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An official prepares to open a ballot box in the 2007 election/XINHUA-File


Budget cuts pose risk to Kenya poll – IEBC

An official prepares to open a ballot box in the 2007 election/XINHUA-File

NAIROBI, Kenya May 22 – The Independent Electoral and Boundaries Commission (IEBC) is warning that will be unable to efficiently manage the general election if it is not granted at least Sh31billion.

Commissioner Albert Bwire told Capital FM News that the commission runs the risk of holding the election originally planned for one day on two days.

Other essential matters that will be affected by the budget cut include the procurement of vehicles for the commission and the acquisition of biometric voter registration equipment.

He said in an exclusive interview with Capital FM News that the poll will be conducted across 45,000 polling stations.

“At Sh17.5 billion, it is extremely difficult to run this election, but if that is the amount available we will be forced to considerably reduce the number of polling stations. The greatest danger with reducing the number of polling stations is that we risk conducting the elections for more than one day,” said Bwire who chairs the IEBC’s finance committee.

“We might be forced to reconsider the biometric voter registration and procurement of vehicles but this will pose serious logistical challenges to the commission,” he added saying that hiring of vehicles by the commission was not a rational idea as the IEBC is expected to continue with voter registration even after the elections.

Last week, the departmental committee on Justice and Legal Affairs recommended in its report to Parliament that a sum not exceeding Sh17 billion be approved for the polls and that the electoral body raises another Sh50 million through services they render to support expenditures under the recurrent vote.

The 45,000 polling stations which Bwire described as the major cost drivers are expected to serve between 300-500 people each. Staff for each polling station will comprise a presiding officer, his deputy clerks and security personnel.

Sh7.8 billion has been budgeted as capital expenditure and will be used in the procurement of 200 vehicles and biometric voter registration equipment.

Sh1.9 billion is expected to be used on voter education; Sh1.8 billion on poll books while another Sh1 billion of the commission’s budget is expected to be directed towards procurement of ballot boxes.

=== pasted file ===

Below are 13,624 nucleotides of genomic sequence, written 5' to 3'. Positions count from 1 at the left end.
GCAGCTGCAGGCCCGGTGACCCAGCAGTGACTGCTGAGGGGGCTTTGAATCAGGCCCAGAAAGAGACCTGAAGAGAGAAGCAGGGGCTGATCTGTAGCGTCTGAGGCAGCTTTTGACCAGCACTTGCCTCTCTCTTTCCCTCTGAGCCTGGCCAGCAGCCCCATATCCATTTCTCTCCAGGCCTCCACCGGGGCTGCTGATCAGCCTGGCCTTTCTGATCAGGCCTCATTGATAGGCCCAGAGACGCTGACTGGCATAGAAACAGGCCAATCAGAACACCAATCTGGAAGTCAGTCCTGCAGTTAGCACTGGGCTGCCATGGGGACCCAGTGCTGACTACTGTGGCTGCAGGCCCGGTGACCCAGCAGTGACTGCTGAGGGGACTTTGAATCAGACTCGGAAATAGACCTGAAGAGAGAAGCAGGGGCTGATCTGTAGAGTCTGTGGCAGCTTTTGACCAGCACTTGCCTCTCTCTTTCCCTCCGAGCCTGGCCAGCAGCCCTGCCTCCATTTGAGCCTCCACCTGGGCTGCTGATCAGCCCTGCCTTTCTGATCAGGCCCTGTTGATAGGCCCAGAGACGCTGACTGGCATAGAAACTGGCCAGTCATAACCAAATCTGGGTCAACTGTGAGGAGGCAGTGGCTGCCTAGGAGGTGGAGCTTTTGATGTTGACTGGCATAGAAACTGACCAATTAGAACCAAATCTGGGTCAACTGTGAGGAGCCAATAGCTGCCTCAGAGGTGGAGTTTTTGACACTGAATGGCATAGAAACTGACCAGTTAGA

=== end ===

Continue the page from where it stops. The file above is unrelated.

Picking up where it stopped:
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The IEBC expects to register 18 million voters for the election following proper delimitation of borders and the establishment of new constituencies and wards.

He said that the Sh31 billion is only budgeted for the first round of election and that the Treasury will be forced to facilitate a runoff from Contingency Fund in case first round fails to produce a winner with who meets the constitutional threshold.

“This budget is exclusive of the runoff; it is the Kenyan people who are going to determine if we are going to have a runoff. If the budget included funds for the runoff it would have hit Sh36.9 billion. If there I no re-run it will save the taxpayer about Sh5.4 billion and we gave gotten assurances from Treasury that it will be catered for,” he explained.

Bwire says that IEBC must start on the right footing with the next general election as it seeks to restore confidence in election management in the country.

Bwire insisted that the capital expenditure on the IEBC’s budget will only be incurred once and that subsequent elections will be much cheaper to finance.

He affirmed that Kenya cannot at the moment be compared to other countries that use less money on elections with a higher number of registered voters as the countries derive their voter register directly from the registrar of persons and also use civil servants in the polls.

The Legal Affairs Committee further recommended that IEBC should link its voter register electronically to the Ministry of Immigration.

Last week, IEBC chairman Isaack Hassan and Chief Executive Officer James Oswago revised the budget for the elections downwards from Sh35 billion to Sh31 billion.

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